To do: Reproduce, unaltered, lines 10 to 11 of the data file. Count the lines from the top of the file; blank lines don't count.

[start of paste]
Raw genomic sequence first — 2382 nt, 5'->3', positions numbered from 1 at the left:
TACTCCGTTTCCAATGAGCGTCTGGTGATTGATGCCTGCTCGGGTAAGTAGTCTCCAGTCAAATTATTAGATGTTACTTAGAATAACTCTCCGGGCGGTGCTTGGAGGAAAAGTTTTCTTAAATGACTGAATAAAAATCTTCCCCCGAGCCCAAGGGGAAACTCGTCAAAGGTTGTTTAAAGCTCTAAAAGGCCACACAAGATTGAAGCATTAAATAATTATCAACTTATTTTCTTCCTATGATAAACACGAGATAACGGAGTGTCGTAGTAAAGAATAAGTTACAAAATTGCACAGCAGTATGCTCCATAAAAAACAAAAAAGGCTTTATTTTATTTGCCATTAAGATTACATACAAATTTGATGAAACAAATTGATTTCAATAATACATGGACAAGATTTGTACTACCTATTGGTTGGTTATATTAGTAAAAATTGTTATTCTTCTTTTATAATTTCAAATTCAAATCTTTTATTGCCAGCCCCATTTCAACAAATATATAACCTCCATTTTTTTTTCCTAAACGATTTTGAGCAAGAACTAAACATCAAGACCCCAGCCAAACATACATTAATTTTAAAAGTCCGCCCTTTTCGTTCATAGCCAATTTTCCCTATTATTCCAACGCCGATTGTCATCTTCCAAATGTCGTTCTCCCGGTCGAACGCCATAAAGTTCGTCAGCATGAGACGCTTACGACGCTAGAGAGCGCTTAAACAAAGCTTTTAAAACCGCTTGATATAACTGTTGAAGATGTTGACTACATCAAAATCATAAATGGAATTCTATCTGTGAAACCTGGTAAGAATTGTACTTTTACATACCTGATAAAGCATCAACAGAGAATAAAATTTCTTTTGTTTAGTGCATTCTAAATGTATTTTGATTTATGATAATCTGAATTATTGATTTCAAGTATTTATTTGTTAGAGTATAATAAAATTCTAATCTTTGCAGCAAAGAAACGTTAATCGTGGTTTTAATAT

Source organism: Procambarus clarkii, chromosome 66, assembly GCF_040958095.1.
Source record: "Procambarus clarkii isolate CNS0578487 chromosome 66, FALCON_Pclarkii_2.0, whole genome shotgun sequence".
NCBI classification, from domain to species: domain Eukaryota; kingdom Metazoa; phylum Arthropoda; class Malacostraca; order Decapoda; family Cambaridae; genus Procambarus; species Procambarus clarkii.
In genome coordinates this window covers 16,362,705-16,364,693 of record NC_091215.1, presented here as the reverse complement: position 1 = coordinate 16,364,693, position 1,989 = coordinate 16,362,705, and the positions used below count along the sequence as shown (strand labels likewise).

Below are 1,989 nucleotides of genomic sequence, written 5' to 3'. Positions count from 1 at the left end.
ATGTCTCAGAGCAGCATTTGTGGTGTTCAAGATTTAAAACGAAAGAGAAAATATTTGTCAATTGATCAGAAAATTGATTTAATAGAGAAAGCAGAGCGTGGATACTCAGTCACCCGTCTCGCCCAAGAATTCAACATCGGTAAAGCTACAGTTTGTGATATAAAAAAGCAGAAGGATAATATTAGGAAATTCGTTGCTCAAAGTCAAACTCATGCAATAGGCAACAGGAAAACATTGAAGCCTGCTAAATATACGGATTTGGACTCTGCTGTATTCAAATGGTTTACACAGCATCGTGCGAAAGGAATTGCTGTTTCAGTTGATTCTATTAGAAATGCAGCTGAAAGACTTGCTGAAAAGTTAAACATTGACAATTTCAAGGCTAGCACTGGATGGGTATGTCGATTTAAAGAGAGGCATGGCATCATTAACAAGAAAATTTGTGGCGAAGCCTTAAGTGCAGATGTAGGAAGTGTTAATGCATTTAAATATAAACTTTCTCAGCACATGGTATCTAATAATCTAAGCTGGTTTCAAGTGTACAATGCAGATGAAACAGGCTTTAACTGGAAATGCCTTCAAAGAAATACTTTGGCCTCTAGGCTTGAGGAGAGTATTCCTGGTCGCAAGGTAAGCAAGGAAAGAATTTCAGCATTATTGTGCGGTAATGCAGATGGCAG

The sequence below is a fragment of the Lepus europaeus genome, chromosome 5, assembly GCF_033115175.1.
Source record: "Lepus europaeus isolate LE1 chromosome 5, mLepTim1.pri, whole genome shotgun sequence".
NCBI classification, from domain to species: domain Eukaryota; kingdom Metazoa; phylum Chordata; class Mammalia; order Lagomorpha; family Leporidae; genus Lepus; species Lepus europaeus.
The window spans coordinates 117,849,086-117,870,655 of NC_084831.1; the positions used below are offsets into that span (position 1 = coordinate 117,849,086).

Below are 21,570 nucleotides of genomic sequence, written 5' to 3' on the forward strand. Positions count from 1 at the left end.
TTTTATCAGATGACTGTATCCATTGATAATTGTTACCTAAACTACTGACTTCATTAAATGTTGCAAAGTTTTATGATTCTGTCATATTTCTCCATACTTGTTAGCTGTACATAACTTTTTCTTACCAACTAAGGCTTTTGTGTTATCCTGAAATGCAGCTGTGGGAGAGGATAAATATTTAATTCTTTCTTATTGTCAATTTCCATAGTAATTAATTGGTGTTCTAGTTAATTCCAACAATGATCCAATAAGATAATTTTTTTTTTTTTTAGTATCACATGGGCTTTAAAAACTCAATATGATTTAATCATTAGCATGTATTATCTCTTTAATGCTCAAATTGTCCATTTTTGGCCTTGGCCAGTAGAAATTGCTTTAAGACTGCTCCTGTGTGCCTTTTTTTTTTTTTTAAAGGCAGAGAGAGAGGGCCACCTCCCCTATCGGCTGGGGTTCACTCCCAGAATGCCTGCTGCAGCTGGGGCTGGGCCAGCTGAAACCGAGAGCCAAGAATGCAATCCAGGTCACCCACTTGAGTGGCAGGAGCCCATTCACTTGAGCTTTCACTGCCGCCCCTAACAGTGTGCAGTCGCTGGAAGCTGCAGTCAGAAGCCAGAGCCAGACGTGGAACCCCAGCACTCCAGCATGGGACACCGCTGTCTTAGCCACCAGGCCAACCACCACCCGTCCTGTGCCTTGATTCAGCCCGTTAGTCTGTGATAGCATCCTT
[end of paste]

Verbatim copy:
Source record: "Lepus europaeus isolate LE1 chromosome 5, mLepTim1.pri, whole genome shotgun sequence".
NCBI classification, from domain to species: domain Eukaryota; kingdom Metazoa; phylum Chordata; class Mammalia; order Lagomorpha; family Leporidae; genus Lepus; species Lepus europaeus.